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Criminal defense lawyer says Lori Loughlin’s college admissions trial should last 3-4 days

It’ll be over in a week, he said.

SHARE Criminal defense lawyer says Lori Loughlin’s college admissions trial should last 3-4 days
Lori Loughlin, right, stars as Abigail Stanton in the Hallmark series “When Calls the Heart.”

Lori Loughlin, right, stars as Abigail Stanton in the Hallmark series “When Calls the Heart.”

Ricardo Hubbs

Lori Loughlin is still awaiting trial in the college admissions scandal, more than six months after she was first charged in the case.

The trial will likely begin sometime in 2020, assuming Loughlin doesn’t change her plea.

But the trial won’t last long, Utah criminal defense lawyer Greg Skordas told the Deseret News.

Skordas said the trial will last a week at the most. It might only last three to four days. At the most it would last a week, he said.

“This isn’t a difficult case for either side,” Skordas told the Deseret News. “The facts are fairly straightforward. It’s going to come down to what was in the mindset of the defendant. What was she doing? What was she thinking? What was she aware of? And why did she do it?”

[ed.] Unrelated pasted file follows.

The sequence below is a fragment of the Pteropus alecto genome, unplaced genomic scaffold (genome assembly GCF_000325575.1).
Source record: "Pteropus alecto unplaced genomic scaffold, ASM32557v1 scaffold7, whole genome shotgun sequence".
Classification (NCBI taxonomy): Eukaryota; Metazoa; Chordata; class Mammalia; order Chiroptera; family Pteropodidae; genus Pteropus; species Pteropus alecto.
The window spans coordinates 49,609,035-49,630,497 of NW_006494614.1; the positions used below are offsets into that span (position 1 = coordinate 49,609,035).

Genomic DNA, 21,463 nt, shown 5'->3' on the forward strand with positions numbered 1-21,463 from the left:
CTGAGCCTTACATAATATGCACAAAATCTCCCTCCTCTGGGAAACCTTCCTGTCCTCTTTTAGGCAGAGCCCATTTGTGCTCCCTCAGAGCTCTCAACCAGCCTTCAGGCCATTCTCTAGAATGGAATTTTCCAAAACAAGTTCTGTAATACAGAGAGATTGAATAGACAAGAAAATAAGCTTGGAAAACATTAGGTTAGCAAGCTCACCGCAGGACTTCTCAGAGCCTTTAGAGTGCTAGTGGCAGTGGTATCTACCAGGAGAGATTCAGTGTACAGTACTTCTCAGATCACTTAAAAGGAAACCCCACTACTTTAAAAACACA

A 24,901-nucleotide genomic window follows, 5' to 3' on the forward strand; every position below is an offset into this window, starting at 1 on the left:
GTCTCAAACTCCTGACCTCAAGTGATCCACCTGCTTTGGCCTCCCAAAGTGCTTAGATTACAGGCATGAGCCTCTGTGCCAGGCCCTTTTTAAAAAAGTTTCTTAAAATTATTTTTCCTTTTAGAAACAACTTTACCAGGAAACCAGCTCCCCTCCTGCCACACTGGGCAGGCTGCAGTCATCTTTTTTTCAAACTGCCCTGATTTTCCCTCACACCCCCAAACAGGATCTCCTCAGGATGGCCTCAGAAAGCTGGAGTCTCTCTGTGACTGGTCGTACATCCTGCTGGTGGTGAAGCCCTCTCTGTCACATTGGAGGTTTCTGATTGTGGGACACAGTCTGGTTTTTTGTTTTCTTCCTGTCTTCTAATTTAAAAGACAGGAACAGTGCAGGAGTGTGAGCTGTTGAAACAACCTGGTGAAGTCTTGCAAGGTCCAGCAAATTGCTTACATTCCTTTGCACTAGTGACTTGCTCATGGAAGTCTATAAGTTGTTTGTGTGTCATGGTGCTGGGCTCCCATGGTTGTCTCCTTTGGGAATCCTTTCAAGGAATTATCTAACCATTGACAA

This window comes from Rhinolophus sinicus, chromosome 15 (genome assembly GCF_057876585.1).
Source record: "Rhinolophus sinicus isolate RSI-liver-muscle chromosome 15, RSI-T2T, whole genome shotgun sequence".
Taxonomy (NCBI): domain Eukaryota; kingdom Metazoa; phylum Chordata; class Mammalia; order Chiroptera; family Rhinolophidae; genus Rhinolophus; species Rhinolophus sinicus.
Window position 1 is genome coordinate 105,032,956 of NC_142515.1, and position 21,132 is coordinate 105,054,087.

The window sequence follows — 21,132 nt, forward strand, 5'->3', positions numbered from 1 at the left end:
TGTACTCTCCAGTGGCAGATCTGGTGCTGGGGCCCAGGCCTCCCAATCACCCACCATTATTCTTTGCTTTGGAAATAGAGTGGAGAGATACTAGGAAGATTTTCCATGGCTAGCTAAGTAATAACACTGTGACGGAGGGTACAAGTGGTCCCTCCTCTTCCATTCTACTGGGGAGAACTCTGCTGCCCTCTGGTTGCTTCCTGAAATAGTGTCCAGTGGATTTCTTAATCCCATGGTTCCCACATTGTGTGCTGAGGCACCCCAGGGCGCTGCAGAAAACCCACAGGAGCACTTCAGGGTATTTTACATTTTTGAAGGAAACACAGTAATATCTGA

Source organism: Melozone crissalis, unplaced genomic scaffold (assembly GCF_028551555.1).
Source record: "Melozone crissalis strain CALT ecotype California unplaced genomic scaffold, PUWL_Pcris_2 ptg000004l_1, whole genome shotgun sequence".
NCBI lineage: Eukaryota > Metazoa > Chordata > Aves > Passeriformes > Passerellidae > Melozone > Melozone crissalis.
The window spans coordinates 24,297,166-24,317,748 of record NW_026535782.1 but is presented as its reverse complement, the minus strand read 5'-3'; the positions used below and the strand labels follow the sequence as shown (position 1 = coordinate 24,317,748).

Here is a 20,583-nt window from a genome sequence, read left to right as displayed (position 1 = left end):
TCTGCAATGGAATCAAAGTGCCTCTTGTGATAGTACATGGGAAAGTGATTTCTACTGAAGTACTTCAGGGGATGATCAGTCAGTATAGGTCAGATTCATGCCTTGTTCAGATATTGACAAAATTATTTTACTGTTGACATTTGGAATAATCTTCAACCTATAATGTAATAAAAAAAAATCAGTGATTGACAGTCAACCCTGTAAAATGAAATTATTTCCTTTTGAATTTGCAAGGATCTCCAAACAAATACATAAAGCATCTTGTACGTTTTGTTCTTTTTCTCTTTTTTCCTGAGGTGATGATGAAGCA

Loughlin and her husband Mossimo Giannulli are accused of paying $500,000 in bribes so that their daughters, Olivia Jade and Isabella Rosa Giannulli, could be team crew recruits for the University of Southern California. The couple pleaded not guilty in the case. Even after federal prosecutors slapped a new round of charges on them earlier this week, the couple stood pat and kept their not guilty plea.

All signs indicate that Loughlin and Giannulli are headed for trial. Reports suggest that Loughlin truly believes she is innocent in the case and wants to battle it in court.

According to Skordas, there might be some legal reasoning for going to trial, too.

“The system would break down if we tried every case,” he said.

Skordas said lawyers will often recommend their clients set dates for trial so that federal prosecutors will “sweeten the pot a little bit” and make a better plea offer.

No one, he said, really wants to go to trial in these cases because it takes a lot of resources.

“Judges like to encourage resolution,” Skordas said. “You know, some people call it mediation but just sitting down trying to kind of hammer something out, plea bargaining, so that you’re not taking so many resources away.”

However, the trouble with trials is that they’re “all or nothing,” Skordas said.

“You either win or you lose,” he said. “If you plea bargain, you’re somewhere in the middle. You’re resolving the case in a way that sort of tries to make both sides happy, or maybe both sides a little bit unhappy, but at trial, there’s a winner and a loser.”

He added: “You know, trials are gut wrenching. I have clients who are pending trial and they’re just sick. You know, they can’t make plans. They can’t make vacation arrangements. You know, they’re just, they’re just, they’re just consumed with this trial is coming up and weeks or months and they don’t know what their life’s going to look like afterwards.”